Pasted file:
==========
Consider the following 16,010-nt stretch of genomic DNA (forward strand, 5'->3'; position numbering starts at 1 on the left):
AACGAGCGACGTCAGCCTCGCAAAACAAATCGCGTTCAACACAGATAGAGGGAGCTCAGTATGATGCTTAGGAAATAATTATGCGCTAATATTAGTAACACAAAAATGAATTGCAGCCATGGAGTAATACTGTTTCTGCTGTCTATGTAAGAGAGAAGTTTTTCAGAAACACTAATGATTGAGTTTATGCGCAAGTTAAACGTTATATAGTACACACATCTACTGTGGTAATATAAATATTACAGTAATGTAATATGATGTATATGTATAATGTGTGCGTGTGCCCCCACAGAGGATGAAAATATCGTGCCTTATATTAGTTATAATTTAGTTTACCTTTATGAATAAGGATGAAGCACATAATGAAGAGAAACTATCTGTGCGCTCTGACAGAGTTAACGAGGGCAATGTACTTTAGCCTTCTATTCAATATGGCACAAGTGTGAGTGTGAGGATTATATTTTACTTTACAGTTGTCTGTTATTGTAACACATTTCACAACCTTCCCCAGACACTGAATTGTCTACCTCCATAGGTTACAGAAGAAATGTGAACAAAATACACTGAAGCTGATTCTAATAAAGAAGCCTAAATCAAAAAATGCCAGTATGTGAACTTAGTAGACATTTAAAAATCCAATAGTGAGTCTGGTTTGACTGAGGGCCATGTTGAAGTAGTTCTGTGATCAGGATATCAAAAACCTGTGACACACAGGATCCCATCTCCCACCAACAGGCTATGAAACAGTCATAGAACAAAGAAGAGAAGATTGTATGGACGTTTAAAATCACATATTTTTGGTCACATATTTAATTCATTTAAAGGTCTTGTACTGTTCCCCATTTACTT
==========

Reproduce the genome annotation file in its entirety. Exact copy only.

Consider the following 16,010-nt stretch of genomic DNA (forward strand, 5'->3'; position numbering starts at 1 on the left):
AACGAGCGACGTCAGCCTCGCAAAACAAATCGCGTTCAACACAGATAGAGGGAGCTCAGTATGATGCTTAGGAAATAATTATGCGCTAATATTAGTAACACAAAAATGAATTGCAGCCATGGAGTAATACTGTTTCTGCTGTCTATGTAAGAGAGAAGTTTTTCAGAAACACTAATGATTGAGTTTATGCGCAAGTTAAACGTTATATAGTACACACATCTACTGTGGTAATATAAATATTACAGTAATGTAATATGATGTATATGTATAATGTGTGCGTGTGCCCCCACAGAGGATGAAAATATCGTGCCTTATATTAGTTATAATTTAGTTTACCTTTATGAATAAGGATGAAGCACATAATGAAGAGAAACTATCTGTGCGCTCTGACAGAGTTAACGAGGGCAATGTACTTTAGCCTTCTATTCAATATGGCACAAGTGTGAGTGTGAGGATTATATTTTACTTTACAGTTGTCTGTTATTGTAACACATTTCACAACCTTCCCCAGACACTGAATTGTCTACCTCCATAGGTTACAGAAGAAATGTGAACAAAATACACTGAAGCTGATTCTAATAAAGAAGCCTAAATCAAAAAATGCCAGTATGTGAACTTAGTAGACATTTAAAAATCCAATAGTGAGTCTGGTTTGACTGAGGGCCATGTTGAAGTAGTTCTGTGATCAGGATATCAAAAACCTGTGACACACAGGATCCCATCTCCCACCAACAGGCTATGAAACAGTCATAGAACAAAGAAGAGAAGATTGTATGGACGTTTAAAATCACATATTTTTGGTCACATATTTAATTCATTTAAAGGTCTTGTACTGTTCCCCATTTACTT